Meditation at the Dinner Table

24.10.2016 |

Episode #9 of the course How to bring meditation into your everyday by Colin Pal


Mindful eating is a great way to bring meditation and mindfulness into one of the most fundamental activities of our existence. It’s rich in many positives, but it’s also a very hard practice to do because we live in a society that promotes unhealthy choices of food and unhealthy eating habits.

Two common unhealthy habits I see are eating unhealthy food to feed discomfort and eating mindlessly. You often see people eat to drown their discomfort and pain, usually making unhealthy food choices in the process. You also see people eating mindlessly and quickly to get it done with so they can get back to what they were doing.

Eating is a fundamental activity for existence, and it should be done in a way that nourishes your body and mind. That means learning to appreciate and improve your relationship with the food on the table and your health. This can only be done when you bring your awareness and attention to the table.


The Practice: Tips for Mindful Eating

Appreciate the food. Start your meal with gratitude and express your appreciation, not just for the food but also for everyone and everything that has helped to bring this food to your table—the farmers who grew your food, the people who transported your food to make it accessible for you, the people who prepared your food, and even the people who are keeping you company during your meal.

Thich Nhat Hanh has a great practice called “The Five Contemplations” that you can use to read out before your meals. Check it out here.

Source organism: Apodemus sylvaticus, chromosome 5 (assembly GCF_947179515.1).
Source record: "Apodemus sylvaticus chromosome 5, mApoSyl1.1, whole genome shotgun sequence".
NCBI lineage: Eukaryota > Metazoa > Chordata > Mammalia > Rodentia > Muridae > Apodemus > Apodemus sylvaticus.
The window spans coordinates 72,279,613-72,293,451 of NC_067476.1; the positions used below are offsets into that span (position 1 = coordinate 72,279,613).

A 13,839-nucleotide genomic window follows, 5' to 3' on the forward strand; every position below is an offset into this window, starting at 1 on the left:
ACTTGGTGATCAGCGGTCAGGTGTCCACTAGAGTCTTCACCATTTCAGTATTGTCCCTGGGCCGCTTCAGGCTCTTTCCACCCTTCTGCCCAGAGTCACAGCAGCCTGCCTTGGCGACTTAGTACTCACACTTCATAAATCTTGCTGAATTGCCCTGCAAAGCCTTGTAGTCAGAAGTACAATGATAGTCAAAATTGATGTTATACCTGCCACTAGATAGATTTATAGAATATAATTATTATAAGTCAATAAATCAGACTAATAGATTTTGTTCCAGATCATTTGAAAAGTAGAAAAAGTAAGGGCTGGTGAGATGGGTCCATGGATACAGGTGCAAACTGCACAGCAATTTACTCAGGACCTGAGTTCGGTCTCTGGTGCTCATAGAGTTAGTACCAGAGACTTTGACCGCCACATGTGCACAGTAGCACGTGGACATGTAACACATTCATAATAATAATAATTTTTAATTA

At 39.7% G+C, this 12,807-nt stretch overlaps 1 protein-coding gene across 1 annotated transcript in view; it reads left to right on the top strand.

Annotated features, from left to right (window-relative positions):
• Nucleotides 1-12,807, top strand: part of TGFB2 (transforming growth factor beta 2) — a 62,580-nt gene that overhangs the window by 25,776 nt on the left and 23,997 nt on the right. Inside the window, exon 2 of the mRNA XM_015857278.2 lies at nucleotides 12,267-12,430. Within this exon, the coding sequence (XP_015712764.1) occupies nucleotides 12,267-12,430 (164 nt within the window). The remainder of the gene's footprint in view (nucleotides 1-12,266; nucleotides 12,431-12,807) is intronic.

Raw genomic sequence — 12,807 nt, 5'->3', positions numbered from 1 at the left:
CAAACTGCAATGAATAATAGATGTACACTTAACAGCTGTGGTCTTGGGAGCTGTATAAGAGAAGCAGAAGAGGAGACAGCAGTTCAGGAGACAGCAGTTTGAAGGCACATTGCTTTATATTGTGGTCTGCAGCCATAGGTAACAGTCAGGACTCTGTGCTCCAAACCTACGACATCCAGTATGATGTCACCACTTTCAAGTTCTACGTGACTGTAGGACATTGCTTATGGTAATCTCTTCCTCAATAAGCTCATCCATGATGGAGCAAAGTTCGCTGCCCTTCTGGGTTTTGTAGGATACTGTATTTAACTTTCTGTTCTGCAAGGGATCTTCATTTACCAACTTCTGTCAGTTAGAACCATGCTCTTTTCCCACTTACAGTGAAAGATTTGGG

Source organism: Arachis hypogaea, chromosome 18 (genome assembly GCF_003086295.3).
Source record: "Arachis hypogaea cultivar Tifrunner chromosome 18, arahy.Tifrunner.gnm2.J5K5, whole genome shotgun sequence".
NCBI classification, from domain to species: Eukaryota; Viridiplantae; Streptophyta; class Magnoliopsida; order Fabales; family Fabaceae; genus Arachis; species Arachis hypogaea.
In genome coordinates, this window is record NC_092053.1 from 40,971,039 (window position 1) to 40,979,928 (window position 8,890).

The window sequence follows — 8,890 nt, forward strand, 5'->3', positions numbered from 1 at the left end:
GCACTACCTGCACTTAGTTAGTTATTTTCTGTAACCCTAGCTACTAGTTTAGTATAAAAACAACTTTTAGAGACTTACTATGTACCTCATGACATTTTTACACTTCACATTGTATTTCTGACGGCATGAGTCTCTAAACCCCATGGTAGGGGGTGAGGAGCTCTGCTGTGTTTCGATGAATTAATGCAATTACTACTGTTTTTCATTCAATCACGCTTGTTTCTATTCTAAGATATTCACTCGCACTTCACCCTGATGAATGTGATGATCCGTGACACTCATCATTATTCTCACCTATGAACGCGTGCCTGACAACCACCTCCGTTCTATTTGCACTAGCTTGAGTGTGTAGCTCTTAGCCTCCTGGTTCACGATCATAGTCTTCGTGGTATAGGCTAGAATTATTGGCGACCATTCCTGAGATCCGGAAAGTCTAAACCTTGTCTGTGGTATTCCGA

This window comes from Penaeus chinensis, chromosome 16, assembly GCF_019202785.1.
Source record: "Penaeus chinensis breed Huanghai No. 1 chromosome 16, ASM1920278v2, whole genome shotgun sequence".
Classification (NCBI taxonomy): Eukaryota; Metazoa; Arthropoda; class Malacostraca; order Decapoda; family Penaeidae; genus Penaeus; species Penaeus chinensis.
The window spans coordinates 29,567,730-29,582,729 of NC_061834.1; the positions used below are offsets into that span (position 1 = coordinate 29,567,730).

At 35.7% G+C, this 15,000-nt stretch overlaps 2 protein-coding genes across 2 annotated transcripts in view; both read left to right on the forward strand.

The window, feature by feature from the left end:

Savor the food. Engage in all your senses and bring your attention to the food. Pay attention to how it tastes and smells. Pay attention to how you feel eating the food. Practice letting go of grasping and aversion where needed.

Take small bites and chew thoroughly. We have a nasty habit of inhaling our food and eating really quickly to get back to work. Take your time to enjoy the food. Taking small bites and chewing your food properly has been shown to improve digestion and prevent indigestion, since the process of breaking down the food begins with the enzymes in your mouth.

Eat slowly to avoid overeating. It takes the body up to 20 minutes to trigger the brain and let it know that your body has had enough. If you’re eating too fast, you may end up overeating before you get triggered that you’re full. That’s the reason why we often get a food coma and end up eating more than we need to. Eating slowly can promote healthier eating habits and better weight management.

Turn off the TV and put away your phone. Another bad habit we have is to watch TV or to be on our phone while eating. Mindful eating means giving all our attention to enjoying our meal and the people we’re sharing our meal with.

Bring mindful eating to the dinner table with your family. There’s no better way to remind yourself to eat mindfully than to make it a collective meditation practice for the family. Start the family meal with gratitude for the meal. You can assign one person to read The Five Contemplations, or you can create your own gratitude practice. Then get the family to eat in silence and mindfulness for 15 minutes—enjoying the food and each other’s presence. You can break the silence after the 15 minutes, and you’ll notice that the conversations following will be much more mindful this way.


Your Challenge

Practice mindful eating. If you’re on your lunch break, take the time to enjoy your lunch instead of rushing to get back to work. If you’re eating at home, put away your phone and turn off your TV. Create a mindful practice at dinner with your family. Even try it when you’re out for dinner together at a restaurant.



Recommended book

“Savor: Mindful Eating, Mindful Life” by Thich Nhat Hanh and Lilian Cheung


Share with friends